A new study suggests adults who were exposed to childhood adversity have higher odds of experiencing migraine headaches in adulthood.
Researchers at the University of Toronto found that the adversities could range from witnessing parental domestic violence, to childhood physical and sexual abuse.
“We found the more types of violence the individual had been exposed to during their childhood, the greater the odds of migraine. For those who reported all three types of adversities — parental domestic violence, childhood physical and sexual abuse — the odds of migraine were a little over three times higher for men and just under three times higher for women” said Sarah Brennenstuhl, Ph.D., first author of the study.
Investigators examined a nationally representative sample of 12,638 women and 10,358 men aged 18 and over from the 2012 Canadian Community Health Survey-Mental Health.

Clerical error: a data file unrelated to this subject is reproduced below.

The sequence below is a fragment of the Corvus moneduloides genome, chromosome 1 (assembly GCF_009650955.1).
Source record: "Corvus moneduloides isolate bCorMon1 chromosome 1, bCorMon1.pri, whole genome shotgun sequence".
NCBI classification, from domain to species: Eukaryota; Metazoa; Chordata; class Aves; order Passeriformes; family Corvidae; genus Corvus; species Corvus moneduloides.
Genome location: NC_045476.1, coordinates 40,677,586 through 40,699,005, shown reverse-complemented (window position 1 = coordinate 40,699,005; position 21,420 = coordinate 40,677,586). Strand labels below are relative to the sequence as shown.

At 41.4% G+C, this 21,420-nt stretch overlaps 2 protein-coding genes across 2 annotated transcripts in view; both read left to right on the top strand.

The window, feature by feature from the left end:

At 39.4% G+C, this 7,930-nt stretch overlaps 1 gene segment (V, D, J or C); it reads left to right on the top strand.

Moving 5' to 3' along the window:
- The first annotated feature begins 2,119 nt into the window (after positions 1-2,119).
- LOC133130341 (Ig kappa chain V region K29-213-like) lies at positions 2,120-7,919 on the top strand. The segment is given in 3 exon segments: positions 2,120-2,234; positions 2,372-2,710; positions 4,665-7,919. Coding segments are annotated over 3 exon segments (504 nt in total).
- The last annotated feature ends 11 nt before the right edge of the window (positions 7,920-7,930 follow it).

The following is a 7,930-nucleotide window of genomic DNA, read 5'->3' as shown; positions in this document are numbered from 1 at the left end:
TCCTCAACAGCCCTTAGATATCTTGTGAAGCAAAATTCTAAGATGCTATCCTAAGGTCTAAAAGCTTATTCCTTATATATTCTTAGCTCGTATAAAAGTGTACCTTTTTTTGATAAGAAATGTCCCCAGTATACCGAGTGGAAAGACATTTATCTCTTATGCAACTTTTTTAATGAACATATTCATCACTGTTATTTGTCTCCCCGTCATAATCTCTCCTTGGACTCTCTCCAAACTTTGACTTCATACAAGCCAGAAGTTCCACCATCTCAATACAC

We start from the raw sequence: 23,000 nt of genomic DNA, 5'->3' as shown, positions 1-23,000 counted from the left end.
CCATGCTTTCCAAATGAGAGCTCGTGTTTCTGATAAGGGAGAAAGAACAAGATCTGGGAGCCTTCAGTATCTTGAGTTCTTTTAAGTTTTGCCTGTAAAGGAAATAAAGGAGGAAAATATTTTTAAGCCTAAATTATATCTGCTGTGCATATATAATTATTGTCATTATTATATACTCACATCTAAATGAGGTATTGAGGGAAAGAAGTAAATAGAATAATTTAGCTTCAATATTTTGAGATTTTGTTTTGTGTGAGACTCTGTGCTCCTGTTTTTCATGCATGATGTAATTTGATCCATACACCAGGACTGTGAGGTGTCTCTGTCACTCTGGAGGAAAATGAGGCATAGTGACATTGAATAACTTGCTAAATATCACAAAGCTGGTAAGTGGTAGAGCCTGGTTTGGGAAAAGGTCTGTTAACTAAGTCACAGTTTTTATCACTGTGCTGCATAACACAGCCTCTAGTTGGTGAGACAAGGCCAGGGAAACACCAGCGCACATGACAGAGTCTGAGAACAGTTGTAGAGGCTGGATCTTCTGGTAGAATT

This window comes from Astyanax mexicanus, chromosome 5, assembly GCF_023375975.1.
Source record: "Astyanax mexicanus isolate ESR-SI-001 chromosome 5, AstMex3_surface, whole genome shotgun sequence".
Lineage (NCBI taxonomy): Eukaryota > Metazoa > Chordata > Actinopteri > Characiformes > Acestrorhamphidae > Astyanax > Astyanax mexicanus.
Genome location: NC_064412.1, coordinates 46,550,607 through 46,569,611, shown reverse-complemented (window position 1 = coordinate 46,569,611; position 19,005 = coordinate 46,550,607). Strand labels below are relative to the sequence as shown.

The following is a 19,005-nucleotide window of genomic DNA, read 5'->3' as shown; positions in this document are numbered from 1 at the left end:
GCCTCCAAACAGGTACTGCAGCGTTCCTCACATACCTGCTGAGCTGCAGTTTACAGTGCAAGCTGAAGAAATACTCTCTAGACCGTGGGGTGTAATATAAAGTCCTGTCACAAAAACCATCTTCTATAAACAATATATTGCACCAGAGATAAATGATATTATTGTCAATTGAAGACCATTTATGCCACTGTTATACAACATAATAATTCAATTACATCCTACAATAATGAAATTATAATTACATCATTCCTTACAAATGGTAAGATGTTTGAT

Researchers were surprised to find the link between psychological distress and the physical presentation of migraines.
“The most surprising finding was the link between exposure to parental domestic violence and migraines,” said co-author Esme Fuller-Thomson.
“Even after accounting for variables including age, race, socioeconomic status, history of depression and anxiety, and childhood physical and sexual abuse, men and women who had witnessed parental domestic violence had 52 percent and 64 percent higher odds of migraine, respectively, compared to those without such a history.”
The study appears online in the journal Headache.
While the study was observational and not cause-and-effect, researchers believe the findings will steer future research.
“The cross-sectional design of our study does not allow us to determine if the association between early adversities and migraines is causative, but our findings do underline the importance of future prospective studies investigating the long-term physical health of children exposed to parental domestic violence,” Fuller-Thomson said.
Source: University of Toronto/EuerkAlert